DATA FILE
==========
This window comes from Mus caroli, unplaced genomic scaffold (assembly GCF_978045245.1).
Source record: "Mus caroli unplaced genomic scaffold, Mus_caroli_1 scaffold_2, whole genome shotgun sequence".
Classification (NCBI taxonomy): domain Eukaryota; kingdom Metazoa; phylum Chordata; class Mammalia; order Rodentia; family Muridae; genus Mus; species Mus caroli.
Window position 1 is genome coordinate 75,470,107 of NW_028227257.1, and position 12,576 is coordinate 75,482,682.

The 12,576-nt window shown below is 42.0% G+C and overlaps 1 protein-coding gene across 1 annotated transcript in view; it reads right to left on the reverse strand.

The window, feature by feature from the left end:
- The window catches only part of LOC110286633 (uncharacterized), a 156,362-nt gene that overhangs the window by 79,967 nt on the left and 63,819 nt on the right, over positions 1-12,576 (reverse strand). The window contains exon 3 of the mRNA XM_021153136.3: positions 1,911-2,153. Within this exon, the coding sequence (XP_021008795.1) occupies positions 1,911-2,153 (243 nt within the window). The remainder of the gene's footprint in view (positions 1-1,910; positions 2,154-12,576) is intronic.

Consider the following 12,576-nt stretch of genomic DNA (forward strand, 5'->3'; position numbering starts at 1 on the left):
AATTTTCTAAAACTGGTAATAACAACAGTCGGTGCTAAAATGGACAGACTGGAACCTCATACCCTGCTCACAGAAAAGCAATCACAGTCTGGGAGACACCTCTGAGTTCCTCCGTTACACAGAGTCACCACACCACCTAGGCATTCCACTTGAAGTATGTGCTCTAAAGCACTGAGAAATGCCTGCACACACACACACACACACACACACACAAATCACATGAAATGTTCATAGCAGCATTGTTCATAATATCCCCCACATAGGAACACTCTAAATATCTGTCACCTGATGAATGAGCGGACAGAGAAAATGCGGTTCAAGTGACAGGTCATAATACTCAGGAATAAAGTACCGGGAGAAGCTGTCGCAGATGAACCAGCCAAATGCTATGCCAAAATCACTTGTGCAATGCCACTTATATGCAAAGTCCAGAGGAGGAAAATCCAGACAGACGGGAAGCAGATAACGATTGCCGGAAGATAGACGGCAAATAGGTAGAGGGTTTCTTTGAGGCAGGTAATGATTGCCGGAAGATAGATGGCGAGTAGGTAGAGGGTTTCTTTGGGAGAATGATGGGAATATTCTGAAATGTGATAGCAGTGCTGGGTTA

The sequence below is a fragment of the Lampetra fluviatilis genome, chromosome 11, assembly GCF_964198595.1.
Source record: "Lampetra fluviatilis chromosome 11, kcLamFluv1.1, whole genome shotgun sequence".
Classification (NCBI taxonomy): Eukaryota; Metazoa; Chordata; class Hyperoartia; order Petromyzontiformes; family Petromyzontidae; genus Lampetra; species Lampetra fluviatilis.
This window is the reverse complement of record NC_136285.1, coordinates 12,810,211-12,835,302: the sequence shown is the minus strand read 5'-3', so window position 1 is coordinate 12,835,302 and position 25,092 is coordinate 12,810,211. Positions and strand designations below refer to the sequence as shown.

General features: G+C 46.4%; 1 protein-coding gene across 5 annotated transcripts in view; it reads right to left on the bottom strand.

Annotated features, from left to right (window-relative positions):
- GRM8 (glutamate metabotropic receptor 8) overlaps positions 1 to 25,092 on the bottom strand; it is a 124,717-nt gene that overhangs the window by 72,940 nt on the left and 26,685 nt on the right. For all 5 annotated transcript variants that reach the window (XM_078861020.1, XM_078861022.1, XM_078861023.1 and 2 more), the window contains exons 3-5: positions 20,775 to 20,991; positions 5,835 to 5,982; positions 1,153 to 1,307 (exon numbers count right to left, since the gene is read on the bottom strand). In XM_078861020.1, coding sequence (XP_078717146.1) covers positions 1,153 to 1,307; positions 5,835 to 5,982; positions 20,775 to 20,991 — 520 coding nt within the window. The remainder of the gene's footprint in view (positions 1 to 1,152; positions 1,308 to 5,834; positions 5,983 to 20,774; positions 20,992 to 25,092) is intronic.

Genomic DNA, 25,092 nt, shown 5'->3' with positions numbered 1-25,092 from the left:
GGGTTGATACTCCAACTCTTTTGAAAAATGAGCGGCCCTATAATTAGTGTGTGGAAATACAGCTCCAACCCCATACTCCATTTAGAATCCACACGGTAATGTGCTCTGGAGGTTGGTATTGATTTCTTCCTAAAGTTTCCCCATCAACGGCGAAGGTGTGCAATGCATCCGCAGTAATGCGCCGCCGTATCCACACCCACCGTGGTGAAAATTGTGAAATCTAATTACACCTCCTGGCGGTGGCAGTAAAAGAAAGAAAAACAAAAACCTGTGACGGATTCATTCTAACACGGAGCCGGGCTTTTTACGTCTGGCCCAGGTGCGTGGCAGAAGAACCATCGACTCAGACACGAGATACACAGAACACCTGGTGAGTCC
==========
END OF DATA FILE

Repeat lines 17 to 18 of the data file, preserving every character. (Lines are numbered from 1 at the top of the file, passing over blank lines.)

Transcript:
Genomic DNA, 25,092 nt, shown 5'->3' with positions numbered 1-25,092 from the left:
GGGTTGATACTCCAACTCTTTTGAAAAATGAGCGGCCCTATAATTAGTGTGTGGAAATACAGCTCCAACCCCATACTCCATTTAGAATCCACACGGTAATGTGCTCTGGAGGTTGGTATTGATTTCTTCCTAAAGTTTCCCCATCAACGGCGAAGGTGTGCAATGCATCCGCAGTAATGCGCCGCCGTATCCACACCCACCGTGGTGAAAATTGTGAAATCTAATTACACCTCCTGGCGGTGGCAGTAAAAGAAAGAAAAACAAAAACCTGTGACGGATTCATTCTAACACGGAGCCGGGCTTTTTACGTCTGGCCCAGGTGCGTGGCAGAAGAACCATCGACTCAGACACGAGATACACAGAACACCTGGTGAGTCC